Sakatchewan-Wanuskewin MP Maurice Vellacott has reintroduced a bill that would protect the conscience rights of healthcare workers. Read about it here.
I like the fact that he framed his bill in freedom of choice although I strongly feel that the irony will be lost on self-proclaimed “choice” advocates – as the weeping and gnashing of teeth over bill C-484 reminds us daily. If choice is, as we are told by Ujjal Dosanjh, “paramount,” it depends for whom and in what circumstances. As with everything abortion, the supremacy of choice is so relative it becomes absolute.
Re-introducing his bill in the Commons, Vellacott declared:
Mr. Speaker, the bill would prohibit coercion in medical procedures that offend a person’s religion or belief that human life is inviolable. The bill seeks to ensure that health care providers will never be forced to participate against their will in procedures such as abortions or acts of euthanasia.
This is a good thing. I have argued before that the right to have a conscience was but an empty shell without the right to act on it. And unlike what abortion advocates would have you believe, the abortion debate is everything but settled. In the absence of consensus on the morality and health benefits of abortion, it stands to reason that individual health care professionals should be the arbitrators of what they are about to perform.
I have not yet read Vellacott’s proposed bill but here are some hurdles I expect it to face. To begin, Vellacott’s bill will face the same accusations of back-doorism as bill C-484. But where Vellacott’s proposed bill notoriously parts from C-484 is that it might de facto prevent some women from getting abortions. Maybe not in large urban centers; but faced with a conscientious objector in a rural area, women might not have another choice but to pursue the pregnancy. Don’t shoot me for pointing The Other Side to their choice argument; they are well aware of it already.
So what does it all mean for any law that would protect conscience rights at the risk of limiting access? It will be the object of a Charter challenge pitting women’s rights and freedoms against those of health care practitioners. “But”, you tell me, “abortion is not a right in Canada.” Nope, but you can bet the farm that a bill such as Vellacott’s will push abortion advocates into the debate they don’t want to have. The only way to tear down Vellacott’s kind of bill will be to argue that it limits women’s rights and freedoms in a way that is neither reasonable nor justifiable in a free and democratic society.
Hopefully, we will be ready for that challenge when it knocks at our door. Because if abortion is enshrined as a constitutional right, there is no telling where that train will take us.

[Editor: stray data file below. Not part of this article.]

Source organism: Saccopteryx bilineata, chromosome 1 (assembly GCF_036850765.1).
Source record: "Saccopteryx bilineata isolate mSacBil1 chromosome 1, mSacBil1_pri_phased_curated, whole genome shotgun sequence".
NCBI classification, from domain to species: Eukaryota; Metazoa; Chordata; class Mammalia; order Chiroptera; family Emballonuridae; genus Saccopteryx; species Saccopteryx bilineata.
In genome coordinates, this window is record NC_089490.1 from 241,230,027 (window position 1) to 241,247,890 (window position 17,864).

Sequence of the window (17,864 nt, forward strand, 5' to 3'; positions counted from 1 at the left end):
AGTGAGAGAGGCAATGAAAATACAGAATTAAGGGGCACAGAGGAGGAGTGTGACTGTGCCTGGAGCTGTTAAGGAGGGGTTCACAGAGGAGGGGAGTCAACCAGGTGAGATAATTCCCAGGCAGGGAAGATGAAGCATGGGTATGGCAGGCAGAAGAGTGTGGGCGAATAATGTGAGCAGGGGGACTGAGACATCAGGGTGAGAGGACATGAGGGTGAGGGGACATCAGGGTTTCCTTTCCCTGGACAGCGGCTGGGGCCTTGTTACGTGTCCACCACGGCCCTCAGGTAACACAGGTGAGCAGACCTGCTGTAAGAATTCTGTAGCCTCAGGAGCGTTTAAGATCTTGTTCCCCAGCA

Rebecca asks: Maybe someone can clear this up for me. It should be pretty straightforward for most doctors to avoid ever performing an abortion once they’re finished their schooling. I’ve heard that it can be a lot harder to get through medical school without carrying one out, and some people have argued to me that since a D&C (the procedure by which most abortions in Canada are carried out) is often necessary for things other than aborting a pregnancy (primarily removing tissue after a miscarriage) it’s legitimate for medical schools to require that graduates know how to do a D&C.
I’ve always wondered, though – precisely since many D&Cs are done for reasons other than abortion, why couldn’t pro-life medical students train by doing those (non-elective, non-aborting) procedures? There is a big difference between the ability to perform a procedure (which is identical whether it’s removing a viable living fetus from the uterus or removing dead tissue) and the circumstances under which it’s done. In practice, how hard is it to be pro-life in medical schools these days?
Véronique says: Your reasoning is right in theory. My experience talking with pro-life med students is that this is more about power than about D&Cs.
I should maybe share the experience of a brilliant young man I met some years ago. He was invited for a med school interview following the selection of a written essay. The essay topic was “An Event that Changed Your Life.” Innocent, he wrote about attending World Youth Day in Toronto. During his interview he was grilled on his position on abortion. The interviewers asked about nothing else. When he was turned down for med school, his interview report said that the committee believed that his religious convictions would prevent him from offering optimal medical care to women. He appealed this decision to the University’s human rights board for religious discrimination and the University upheld the committee’s decision. He applied to another University, kept quiet about his religion and was admitted.
But I think you ask a great question: how hard is it to be pro-life in medical schools these days? I would love to hear our readers’ input.